Backache - A common problem tackled


A recent report published in conjunction with the charity BackCare cited that 13,000,000 working days are lost in th UK every year due to back-related problems.

A complex structure
The skeleton structure of the back and neck is very complex. A combination of bones, muscles, ligaments and tendons serves not only to protect the central nervous system, but also as the extraordinary basis of body strength, posture and upper body flexibility.

The important thing to remember when dealing with spinal problems is that not all lumbar or neck pain will be serious - it's just feels that way because the back is used in every key movement we make (lying, sitting, raising, walking carrying, bending etc.).

Prevention is better than cure

If you are suffering from any sort of back problem, let me take this opportunity to suggest that you book in to see a doctor, GP or physiotherapist as soon as possible; lumbar or neck problems very rarely disappear without the intervention of medical help.

If you are fortunate enough not to suffer from back problems, then I suggest you still read on, as prevention is better than a cure.

Avoiding back pain
Building a strong and flexible back is the best way to prevent backache. When developing any exercise plan it is important that you include strength work targeting the muscles that support the spine - abdominal muscles, the lumbar muscles, the mid-back muscles and the muscles that support the neck and head. This will create a 'shell' or 'sheath' of protection around the skeleton of the back.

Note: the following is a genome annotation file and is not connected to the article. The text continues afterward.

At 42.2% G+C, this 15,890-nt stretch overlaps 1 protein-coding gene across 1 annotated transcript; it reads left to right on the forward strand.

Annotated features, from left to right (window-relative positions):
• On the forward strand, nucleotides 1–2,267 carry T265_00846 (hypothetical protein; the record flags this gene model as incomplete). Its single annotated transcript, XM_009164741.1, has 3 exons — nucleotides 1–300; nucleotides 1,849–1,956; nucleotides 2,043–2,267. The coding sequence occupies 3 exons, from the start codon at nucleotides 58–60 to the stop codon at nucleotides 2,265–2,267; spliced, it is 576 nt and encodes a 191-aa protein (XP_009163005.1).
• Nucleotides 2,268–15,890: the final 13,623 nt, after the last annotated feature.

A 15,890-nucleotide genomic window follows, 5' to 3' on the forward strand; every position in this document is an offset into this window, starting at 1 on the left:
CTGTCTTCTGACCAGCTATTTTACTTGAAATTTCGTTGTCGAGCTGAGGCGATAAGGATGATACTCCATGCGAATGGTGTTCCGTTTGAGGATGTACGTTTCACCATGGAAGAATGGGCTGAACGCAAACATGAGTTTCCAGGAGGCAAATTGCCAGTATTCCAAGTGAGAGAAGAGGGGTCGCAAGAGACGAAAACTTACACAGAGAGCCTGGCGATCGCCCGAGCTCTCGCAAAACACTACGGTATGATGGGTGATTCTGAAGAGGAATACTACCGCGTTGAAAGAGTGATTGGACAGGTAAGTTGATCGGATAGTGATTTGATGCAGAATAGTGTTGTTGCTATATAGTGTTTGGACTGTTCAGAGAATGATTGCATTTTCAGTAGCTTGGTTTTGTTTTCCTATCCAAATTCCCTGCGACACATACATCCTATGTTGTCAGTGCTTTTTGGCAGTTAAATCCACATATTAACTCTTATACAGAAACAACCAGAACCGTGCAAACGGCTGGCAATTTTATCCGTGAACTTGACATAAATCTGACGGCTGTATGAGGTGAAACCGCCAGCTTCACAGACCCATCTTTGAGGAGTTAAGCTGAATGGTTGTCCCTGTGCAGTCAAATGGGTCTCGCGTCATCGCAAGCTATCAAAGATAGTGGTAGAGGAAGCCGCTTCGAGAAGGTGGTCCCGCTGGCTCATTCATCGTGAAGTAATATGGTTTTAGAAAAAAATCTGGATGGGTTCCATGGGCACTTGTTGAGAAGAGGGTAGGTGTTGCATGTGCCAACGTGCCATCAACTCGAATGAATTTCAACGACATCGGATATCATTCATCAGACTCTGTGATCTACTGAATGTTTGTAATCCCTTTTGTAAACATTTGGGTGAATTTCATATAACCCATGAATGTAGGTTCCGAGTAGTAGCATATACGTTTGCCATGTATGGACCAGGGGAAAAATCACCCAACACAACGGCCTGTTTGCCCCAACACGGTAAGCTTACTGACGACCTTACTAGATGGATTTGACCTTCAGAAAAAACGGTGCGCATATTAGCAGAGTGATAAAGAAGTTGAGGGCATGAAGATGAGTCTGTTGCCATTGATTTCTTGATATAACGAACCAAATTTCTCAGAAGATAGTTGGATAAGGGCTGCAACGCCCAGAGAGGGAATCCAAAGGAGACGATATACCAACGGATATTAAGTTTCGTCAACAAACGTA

Exercise should range from floor work (stomach, lower back and core stability) to core stretches targeting the back and neck (knees to chest stretch, lying twist stretch and head turns etc.).

Troubleshooting backache
Use these quick tips as a guide to preventing and easing backache.

1. At the first sign of backache, consult a specialist
2. Never lift an object from the floor with straight legs. Dip down, maintain a straight back and lift with bent knees.
3. If your job requires you to sit for long periods of time, make sure you take a break every 60 minutes - take a walk, stand and stretch etc.
4. Sleep on a firm mattress. Don't use too many pillows - your neck should stay in line with your spine.
5. Exercise regularly and ask the advice of a qualified fitness instructor or personal trainer.



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All information on this website is for information only. offers no medical advice or information. Always consult your GP before undertaking any form of weight loss, fitness or exercise